Over a five-year period, institutions will contribute $333,000 per year, with the rest coming from Coulter.
The Wallace H. Coulter Foundation is forming a translational research partnership with four University of Southern California (USC) institutions. The new program aims at increasing the number of collaborations between biomedical engineers and clinicians.
Coulter has selected the USC Viterbi School of Engineering, Keck School of Medicine of USC, the USC Stevens Institute for Innovation, and the Los Angeles Basin Clinical Translational Science Institute (CTSI) to participate in the Coulter Translational Research Partnership Program. The USC institutions and the CTSI will chip in $333,000 toward the program’s $1 million annual cost, with the remaining $667,000 coming from Coulter. The program will run for five years.
The foundation invited USC Viterbi’s Department of Biomedical Engineering (BME) to apply for the program based on its number of successful applicants to the Coulter Translational Research Awards. USC’s BME department was one of six such departments from across the country invited to attend the launch of the program in Las Vegas in February. Based on its performance at the launch, the USC was selected by Coulter to participate in the program.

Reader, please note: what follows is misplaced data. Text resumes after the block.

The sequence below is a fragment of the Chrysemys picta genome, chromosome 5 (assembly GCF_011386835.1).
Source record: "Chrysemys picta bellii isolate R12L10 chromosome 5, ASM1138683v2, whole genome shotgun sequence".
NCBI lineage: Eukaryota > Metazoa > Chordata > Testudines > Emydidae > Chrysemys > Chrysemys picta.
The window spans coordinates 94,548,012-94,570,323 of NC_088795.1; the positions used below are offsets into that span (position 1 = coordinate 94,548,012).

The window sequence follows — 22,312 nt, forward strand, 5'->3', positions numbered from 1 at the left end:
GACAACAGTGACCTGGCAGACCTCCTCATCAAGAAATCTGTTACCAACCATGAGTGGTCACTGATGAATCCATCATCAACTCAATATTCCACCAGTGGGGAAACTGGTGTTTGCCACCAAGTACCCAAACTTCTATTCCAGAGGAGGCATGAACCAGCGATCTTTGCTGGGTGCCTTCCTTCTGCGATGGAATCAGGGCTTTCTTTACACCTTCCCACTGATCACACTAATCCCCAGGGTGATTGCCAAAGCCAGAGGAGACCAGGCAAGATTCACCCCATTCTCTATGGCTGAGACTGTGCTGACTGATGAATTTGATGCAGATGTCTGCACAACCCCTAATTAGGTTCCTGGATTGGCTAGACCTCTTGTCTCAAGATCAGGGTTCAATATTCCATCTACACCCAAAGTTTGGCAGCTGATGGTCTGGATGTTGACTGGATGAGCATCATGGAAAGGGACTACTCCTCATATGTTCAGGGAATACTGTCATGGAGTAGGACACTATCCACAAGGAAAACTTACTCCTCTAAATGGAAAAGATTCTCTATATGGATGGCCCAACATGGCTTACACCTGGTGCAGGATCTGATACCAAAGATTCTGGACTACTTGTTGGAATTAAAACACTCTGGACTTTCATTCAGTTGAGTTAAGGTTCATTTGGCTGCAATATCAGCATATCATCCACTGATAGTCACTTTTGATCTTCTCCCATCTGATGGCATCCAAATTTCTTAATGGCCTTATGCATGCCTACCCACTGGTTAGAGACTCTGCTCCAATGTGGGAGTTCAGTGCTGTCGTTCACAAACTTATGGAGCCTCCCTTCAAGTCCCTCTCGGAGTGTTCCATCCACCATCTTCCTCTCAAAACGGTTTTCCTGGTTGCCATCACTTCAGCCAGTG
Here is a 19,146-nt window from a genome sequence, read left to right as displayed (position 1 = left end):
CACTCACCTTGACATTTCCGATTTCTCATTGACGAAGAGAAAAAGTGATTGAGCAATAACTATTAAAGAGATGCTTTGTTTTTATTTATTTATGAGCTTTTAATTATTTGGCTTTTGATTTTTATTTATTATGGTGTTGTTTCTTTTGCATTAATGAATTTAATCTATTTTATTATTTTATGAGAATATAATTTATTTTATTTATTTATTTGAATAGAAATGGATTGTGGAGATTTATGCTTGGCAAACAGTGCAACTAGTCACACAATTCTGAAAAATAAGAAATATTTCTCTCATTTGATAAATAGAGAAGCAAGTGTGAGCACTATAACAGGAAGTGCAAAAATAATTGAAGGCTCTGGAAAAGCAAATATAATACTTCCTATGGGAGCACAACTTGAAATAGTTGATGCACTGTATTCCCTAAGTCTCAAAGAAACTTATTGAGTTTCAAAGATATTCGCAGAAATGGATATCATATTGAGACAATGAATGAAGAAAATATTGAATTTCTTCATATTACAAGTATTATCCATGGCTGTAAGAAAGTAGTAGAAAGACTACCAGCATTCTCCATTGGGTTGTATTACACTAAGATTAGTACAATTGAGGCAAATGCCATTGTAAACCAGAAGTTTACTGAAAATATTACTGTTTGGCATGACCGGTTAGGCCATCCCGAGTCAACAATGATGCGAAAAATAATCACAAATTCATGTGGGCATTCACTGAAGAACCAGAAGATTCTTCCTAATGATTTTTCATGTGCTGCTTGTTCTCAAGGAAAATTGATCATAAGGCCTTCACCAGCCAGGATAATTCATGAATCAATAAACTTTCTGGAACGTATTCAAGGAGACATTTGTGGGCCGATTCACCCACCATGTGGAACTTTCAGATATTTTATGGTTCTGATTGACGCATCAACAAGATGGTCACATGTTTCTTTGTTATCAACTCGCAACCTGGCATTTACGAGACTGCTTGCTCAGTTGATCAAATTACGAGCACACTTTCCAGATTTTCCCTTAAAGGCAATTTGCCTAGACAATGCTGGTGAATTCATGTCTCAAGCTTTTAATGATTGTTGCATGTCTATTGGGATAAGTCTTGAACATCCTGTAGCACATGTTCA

“The program will contribute to solving pressing societal health issues,” says Yannis C. Yortsos, dean of USC Viterbi. “It also fits well with the strategic plan of our BME Department, the Viterbi School of Engineering, and complements the university’s vision to support interdisciplinary and translational research.”
Norberto Grzywacz, Ph.D., professor and chair of the BME department, led the collaborative effort as its principal investigator (PI), along with co-PIs Thomas A. Buchanan, M.D., CTSI director and professor of medicine, obstetrics, and gynecology and associate dean of clinical research at the Keck School; and Krisztina Z Holly, vice provost for innovation and executive director of USC Stevens. The team also included Richard Hull, Ph.D., senior director for new ventures and alliances at USC Stevens.
“This program harnesses critical gap funding, expertise, and focus to move USC’s breakthrough biomedical engineering ideas into positive societal impact,” Holly notes.
The first co-directors of the program are Juan Felipe Vallejo, director of innovation development at USC Stevens; and Christine Matheson from the CTSI’s Center for Scientific Translation. An Oversight Committee will consist of Grzywacz, Buchanan, and Holly, as well as four additional researchers. Another three members of the Oversight Committee will be venture capitalists, active life science angel investors, or entrepreneurs with substantial experience in the medical device/diagnostic or life science industry.